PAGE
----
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Can We Save Coral Reefs?

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Can We Save Coral Reefs?

By Stephanie Wear, The Nature Conservancy

The news about coral reefs seems dire lately—overfishing, pollution and climate change have some scientists picturing a world without coral reefs. It’s true, the threats to reefs today are severe and growing. Caribbean reefs are a shadow of what they were a few decades ago, and many other reefs globally are changing.

But there are also thriving reefs around the world in spite of all the things people have done to them—from Curaçao to Raja Ampat to Palau. Their ability to persist in the face of global climate change is remarkable. Marine science is discovering that reefs are incredibly resilient—and that this resilience can be boosted with proper management techniques.

Here’s an example: In 1998, when the world experienced the largest ever coral bleaching event, and massive extents of corals died, some observers thought that was it for coral reefs. Yet, little by little, corals came back. What scientists and conservationists alike have been doing since is trying to understand why and how—and we are making significant strides that we can build on in our protection work.

There certainly will be winners and losers among reef ecosystems, and reefs will be different in the future than they were a few decades ago or than they are even today. And there is no question that if we don’t get a handle on CO2 emissions (increasing CO2 makes the ocean more acidic—a problem for reefs and many marine organisms), we will certainly see a loss in reefs and the many benefits they provide as sources of food, jobs, medicines and as buffers from storm waves.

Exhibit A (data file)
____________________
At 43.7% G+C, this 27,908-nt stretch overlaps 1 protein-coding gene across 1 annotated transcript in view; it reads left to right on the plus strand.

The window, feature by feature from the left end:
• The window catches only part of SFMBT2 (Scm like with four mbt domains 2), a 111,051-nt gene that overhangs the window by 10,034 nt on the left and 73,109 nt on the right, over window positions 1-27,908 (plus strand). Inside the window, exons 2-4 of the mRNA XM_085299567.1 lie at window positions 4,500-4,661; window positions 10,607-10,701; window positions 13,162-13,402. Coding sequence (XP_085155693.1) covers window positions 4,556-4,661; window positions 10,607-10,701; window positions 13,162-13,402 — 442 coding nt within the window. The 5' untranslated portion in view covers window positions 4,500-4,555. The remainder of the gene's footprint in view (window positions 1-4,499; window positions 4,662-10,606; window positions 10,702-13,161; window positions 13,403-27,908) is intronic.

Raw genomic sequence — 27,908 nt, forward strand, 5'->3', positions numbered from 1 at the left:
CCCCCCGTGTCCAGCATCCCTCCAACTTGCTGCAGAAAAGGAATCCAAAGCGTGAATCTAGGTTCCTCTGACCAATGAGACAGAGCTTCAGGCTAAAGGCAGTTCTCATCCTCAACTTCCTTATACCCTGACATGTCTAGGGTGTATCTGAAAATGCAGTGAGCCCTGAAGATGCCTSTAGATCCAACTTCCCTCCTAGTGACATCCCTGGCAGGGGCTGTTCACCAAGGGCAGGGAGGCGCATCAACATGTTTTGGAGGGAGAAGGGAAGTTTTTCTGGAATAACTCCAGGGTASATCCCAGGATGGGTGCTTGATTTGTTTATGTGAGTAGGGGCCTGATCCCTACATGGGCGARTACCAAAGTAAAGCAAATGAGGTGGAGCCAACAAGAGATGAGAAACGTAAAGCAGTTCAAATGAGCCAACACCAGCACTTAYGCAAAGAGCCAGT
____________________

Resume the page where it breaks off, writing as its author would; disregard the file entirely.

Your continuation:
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12:20PM PDT on Apr 26, 2013

good information

10:03PM PDT on Apr 16, 2013


3:44PM PDT on Apr 14, 2013

thank you for an informative article...we do need to protect our reefs.

2:19PM PDT on Apr 13, 2013

Thanks for sharing

7:12AM PDT on Mar 24, 2013


12:37PM PST on Feb 28, 2013

Thank you to the Nature Conservancy for this work. More power to you.

1:16PM PDT on Oct 6, 2012

good read, thanks!!!

5:53AM PDT on Sep 24, 2012

interesting article, thanks for sharing :)

12:39PM PDT on Sep 22, 2012

Noted & Twittered. Thanks.

9:15PM PDT on Sep 20, 2012

The problem is that climatic change cannot be reversed. The ocean is capable of absorbing 525 billion tons of carbon dioxide per year. But now we have gone beyond that amount. Coral need zooxanthellae (a blue green algae) to survive, they perform the photosynthesis, just like with plants. Coral is a symbiosis of the animal polyps and the zooxanthellae. When the water reaches 91 Fahrenheit, it expels the zooxanthellae, and dies or coral bleaching. The sedimentation and dynamite fishing can be controlled, but not the climatic change.

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